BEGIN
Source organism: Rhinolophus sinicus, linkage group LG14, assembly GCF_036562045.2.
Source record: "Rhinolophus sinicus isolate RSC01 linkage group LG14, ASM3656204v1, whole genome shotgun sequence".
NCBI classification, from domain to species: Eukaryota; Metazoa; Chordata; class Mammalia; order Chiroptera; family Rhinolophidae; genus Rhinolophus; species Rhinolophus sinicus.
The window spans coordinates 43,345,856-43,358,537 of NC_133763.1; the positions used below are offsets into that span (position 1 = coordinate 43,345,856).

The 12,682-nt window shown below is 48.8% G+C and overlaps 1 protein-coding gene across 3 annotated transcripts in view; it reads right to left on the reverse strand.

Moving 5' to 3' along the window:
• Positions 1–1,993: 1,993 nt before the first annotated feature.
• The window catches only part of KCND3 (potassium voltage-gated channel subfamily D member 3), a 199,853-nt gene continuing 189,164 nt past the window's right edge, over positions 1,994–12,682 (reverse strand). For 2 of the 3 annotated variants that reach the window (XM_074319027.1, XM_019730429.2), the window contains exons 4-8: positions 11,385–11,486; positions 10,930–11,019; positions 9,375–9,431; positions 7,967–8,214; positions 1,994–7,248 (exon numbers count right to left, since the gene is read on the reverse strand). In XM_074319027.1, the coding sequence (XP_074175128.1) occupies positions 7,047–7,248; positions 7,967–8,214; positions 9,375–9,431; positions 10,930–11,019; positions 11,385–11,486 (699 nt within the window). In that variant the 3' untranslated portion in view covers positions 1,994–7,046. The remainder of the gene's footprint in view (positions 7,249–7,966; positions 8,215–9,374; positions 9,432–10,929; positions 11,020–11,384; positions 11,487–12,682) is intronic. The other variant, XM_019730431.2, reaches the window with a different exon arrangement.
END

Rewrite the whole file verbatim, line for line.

Source organism: Rhinolophus sinicus, linkage group LG14, assembly GCF_036562045.2.
Source record: "Rhinolophus sinicus isolate RSC01 linkage group LG14, ASM3656204v1, whole genome shotgun sequence".
NCBI classification, from domain to species: Eukaryota; Metazoa; Chordata; class Mammalia; order Chiroptera; family Rhinolophidae; genus Rhinolophus; species Rhinolophus sinicus.
The window spans coordinates 43,345,856-43,358,537 of NC_133763.1; the positions used below are offsets into that span (position 1 = coordinate 43,345,856).

The 12,682-nt window shown below is 48.8% G+C and overlaps 1 protein-coding gene across 3 annotated transcripts in view; it reads right to left on the reverse strand.

Moving 5' to 3' along the window:
• Positions 1–1,993: 1,993 nt before the first annotated feature.
• The window catches only part of KCND3 (potassium voltage-gated channel subfamily D member 3), a 199,853-nt gene continuing 189,164 nt past the window's right edge, over positions 1,994–12,682 (reverse strand). For 2 of the 3 annotated variants that reach the window (XM_074319027.1, XM_019730429.2), the window contains exons 4-8: positions 11,385–11,486; positions 10,930–11,019; positions 9,375–9,431; positions 7,967–8,214; positions 1,994–7,248 (exon numbers count right to left, since the gene is read on the reverse strand). In XM_074319027.1, the coding sequence (XP_074175128.1) occupies positions 7,047–7,248; positions 7,967–8,214; positions 9,375–9,431; positions 10,930–11,019; positions 11,385–11,486 (699 nt within the window). In that variant the 3' untranslated portion in view covers positions 1,994–7,046. The remainder of the gene's footprint in view (positions 7,249–7,966; positions 8,215–9,374; positions 9,432–10,929; positions 11,020–11,384; positions 11,487–12,682) is intronic. The other variant, XM_019730431.2, reaches the window with a different exon arrangement.